State OT salary thresholds may exceed new DOL rule

Employers in some states have—or will soon have—more than federal wage-and-hour compliance to worry about if their exempt employees work overtime.

In March, the U.S. Department of Labor proposed a rule raising the overtime salary threshold for administrative, professional and exempt employees to $35,308 per year, up from the current $23,660. Anyone earning less than the salary threshold must be paid overtime when they work more than 40 hours in a workweek.

If all goes according to plan, the new federal salary threshold will go into effect on Jan. 1, 2020.

However, some states already have thresholds exceeding the federal requirement, and one is planning increases that will soon be higher.

Advice: Before you move forward with any compensation adjustments in response to the new proposed federal salary threshold, check your overtime compliance if you have employees in any of the following states:

Overtime Issues D

Alaska: The white-collar overtime salary threshold there is $41,142.40.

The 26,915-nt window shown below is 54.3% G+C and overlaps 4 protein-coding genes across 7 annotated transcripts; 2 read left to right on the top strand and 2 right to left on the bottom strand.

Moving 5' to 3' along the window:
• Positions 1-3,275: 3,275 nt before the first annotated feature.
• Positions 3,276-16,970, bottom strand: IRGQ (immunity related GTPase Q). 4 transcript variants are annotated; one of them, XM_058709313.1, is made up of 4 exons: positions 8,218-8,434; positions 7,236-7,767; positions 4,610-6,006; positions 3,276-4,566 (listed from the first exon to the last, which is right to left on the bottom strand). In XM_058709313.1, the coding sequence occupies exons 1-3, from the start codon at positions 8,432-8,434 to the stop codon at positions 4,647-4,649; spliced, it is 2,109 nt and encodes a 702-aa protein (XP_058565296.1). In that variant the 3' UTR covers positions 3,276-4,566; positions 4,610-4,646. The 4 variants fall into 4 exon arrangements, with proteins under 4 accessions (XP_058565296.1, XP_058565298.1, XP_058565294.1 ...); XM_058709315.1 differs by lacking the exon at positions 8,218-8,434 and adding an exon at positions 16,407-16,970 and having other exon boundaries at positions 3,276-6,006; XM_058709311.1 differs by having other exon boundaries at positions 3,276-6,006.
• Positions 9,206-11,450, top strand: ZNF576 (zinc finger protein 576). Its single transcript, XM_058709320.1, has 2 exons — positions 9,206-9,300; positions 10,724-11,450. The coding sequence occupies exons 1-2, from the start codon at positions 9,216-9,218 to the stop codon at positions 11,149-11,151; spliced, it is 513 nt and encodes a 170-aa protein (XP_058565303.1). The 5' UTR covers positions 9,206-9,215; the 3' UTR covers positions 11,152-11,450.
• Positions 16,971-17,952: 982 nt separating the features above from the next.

California: The threshold is $49,920 for employers with 26 or more employees, while smaller employers face a threshold of $45,760. There are higher thresholds for computer-software employees ($94,603.25 per year) and physicians and surgeons if they earn at least $82.72 per hour.

New York: New York City employers with 11 or more employees face a salary threshold of $58,500; for 10 or fewer, it is $52,650.

In Nassau, Suffolk and Westchester Counties, the amount is $46,800.

In the rest of New York, the threshold is $43,264.

Pennsylvania: The current white-collar salary threshold is lower than the federal number. However, Gov. Tom Wolf has announced plans to raise the threshold to $31,720 on Jan. 1, 2020. The threshold would increase to $39,832 on Jan. 1, 2021, and again in 2022 to $47,892.

Thus Pennsylvania employers may need to follow the new federal rule in 2020 and switch to the state rule in 2021.

Comments on overtime rule accepted until May 21

The clock has finally started ticking on the Department of Labor’s proposed rule raising the white-collar salary threshold to $35,308 per year. It was published March 22 in the Federal Register. That opened a 60-day public comment period, with the DOL accepting comments until May 21.

To read the complete rule and submit comments, visit